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16 November 2005, 11:39 am
Geronimo - Could She Have A Record In Sight?
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WSSRC Record Attempt

The giant ocean warrior Geronimo continues to power her way towards the islands of Hawaii in her quest to set a new record for the transpacific Los Angeles Honolulu Challenge. After crossing the start line just over 48 hours ago Geronimo is close to the halfway point in the 2,225 mile race. As the Capgemini and Schneider Electric trimaran charges towards the finish line in Honolulu they have been travelling at an average of 21.75 knots boat speed overnight.
The maxi trimaran has covered 261 miles in twelve hours with the team covering over 500 miles for day two. 'It's rolling, everything is alright,' said skipper Olivier DE KERSAUSON (FRA).

A length of 110 feet, a width of over 70 feet and a mast that stands over 130 feet high, this ocean racing monster can reach top speeds of over 40 knots boat speed. This boat is the only maxi racing trimaran in the world and is a holder of two current sailing speed records. When the crew onboard Geronimo are racing, they are pitted against their three toughest competitors, the clock, themselves and mother nature. With a sail area that covers 1,000 square metres this boat is designed and built for speed and endurance.

Comments following are from USA crew member Larry ROSENFELD who joined fellow American Cam LEWIS and the nine French crew onboard Geronimo for the Los Angeles Honolulu Challenge record attempt. LEWIS and ROSENFELD both are part of the maxi catamaran Team Adventure crew.

'On our record attempt in the Los Angeles to Honolulu Hawaii Challenge on the 110 foot French trimaran - Geronimo 2,225 miles in 129 hours is the time to beat. It's a beautiful full moon tonight. We just took out two reefs out of the main and put up the solent (Number 2 headsail). We're about to sail south another 15 degrees to stay away from the centre of the high pressure system that we're skirting that's giving us all this good wind. Cam's been doing some of the driving and doing a great job. Spray is flying off the leeward floater when it gets pressured up. After my watch which ended at 0900 UTC (0100 local) I sat out on the windward floater for a half hour just watching in awe as the boat flew over the waves under the moon and small squall clouds.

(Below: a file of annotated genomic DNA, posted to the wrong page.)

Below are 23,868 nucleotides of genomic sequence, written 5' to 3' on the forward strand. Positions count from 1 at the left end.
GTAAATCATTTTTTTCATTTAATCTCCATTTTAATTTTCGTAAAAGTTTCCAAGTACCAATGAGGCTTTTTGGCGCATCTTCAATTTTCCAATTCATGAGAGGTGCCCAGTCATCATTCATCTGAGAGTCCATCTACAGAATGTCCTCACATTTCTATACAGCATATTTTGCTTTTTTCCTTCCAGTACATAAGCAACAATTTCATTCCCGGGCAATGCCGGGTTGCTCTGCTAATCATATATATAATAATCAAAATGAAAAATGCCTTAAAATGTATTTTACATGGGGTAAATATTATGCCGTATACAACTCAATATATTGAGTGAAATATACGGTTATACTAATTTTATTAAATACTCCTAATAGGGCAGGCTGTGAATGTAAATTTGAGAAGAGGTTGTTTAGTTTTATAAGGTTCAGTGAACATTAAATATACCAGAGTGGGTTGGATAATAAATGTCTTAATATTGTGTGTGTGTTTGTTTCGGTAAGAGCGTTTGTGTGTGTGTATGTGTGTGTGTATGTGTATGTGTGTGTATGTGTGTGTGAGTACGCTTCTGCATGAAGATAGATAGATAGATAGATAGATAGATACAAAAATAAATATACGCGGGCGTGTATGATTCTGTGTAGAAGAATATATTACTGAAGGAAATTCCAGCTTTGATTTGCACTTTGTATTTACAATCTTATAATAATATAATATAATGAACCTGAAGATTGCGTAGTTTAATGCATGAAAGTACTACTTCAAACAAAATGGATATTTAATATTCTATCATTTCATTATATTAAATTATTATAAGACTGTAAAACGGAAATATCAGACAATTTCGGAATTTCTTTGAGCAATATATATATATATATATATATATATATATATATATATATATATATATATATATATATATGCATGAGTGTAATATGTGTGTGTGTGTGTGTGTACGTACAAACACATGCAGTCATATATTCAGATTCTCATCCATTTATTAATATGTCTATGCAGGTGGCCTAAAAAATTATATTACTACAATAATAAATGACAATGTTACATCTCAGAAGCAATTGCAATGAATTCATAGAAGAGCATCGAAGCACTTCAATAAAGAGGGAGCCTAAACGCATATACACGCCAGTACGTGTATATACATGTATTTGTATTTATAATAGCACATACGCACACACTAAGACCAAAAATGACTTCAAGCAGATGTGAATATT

Seas have smoothed out a bit. We're just getting to the point of being ahead of the record now. It was pretty slow going at first and then very rough seas from a bad direction and now finally we can let her run. We have been doing 23-28 knots last watch. Its great fun to be out here again on such a fast boat, it's interesting to see the differences between a trimaran and a catamaran. The trimaran does a great job at close reaching and in light airs. It doesn't have the top speed downwind though it feels faster since the leeward floater is so much lower to the water than the hull of the catamaran and it sends spray all over. Earlier we were definitely faster on the trimaran, close reaching. The motion is much less of the jerky forward and back motion of the cat but still lots of the up and down. Not so smooth in the back of the bus where the navigation station is either. Atmosphere on board is just great, the Skipper, Olivier DE KERSAUSON and the crew have been most welcoming and lots of fun to sail with and the boat is a dream to sail in these Pacific swells.

Position now is 30° 28N -130° 55 W. 1550 miles to go and about 89 hours left. Have to average about 17.4 knots boat speed along the track, but the forecast is for lighter winds later. Only a few more hours before my next watch, so I'm going to rest now.'

To break the current record of 5 days, 9 hours, 18 minutes and 26 seconds set in the 1997 Transpac race by Bruno PEYRON (FRA), the crew have to average a boat speed of 16 knots for the duration of the 2,225 mile passage.

Sam Crichton (As Amended By ISAF). Image, Geronimo:© Ian Mainsbridge
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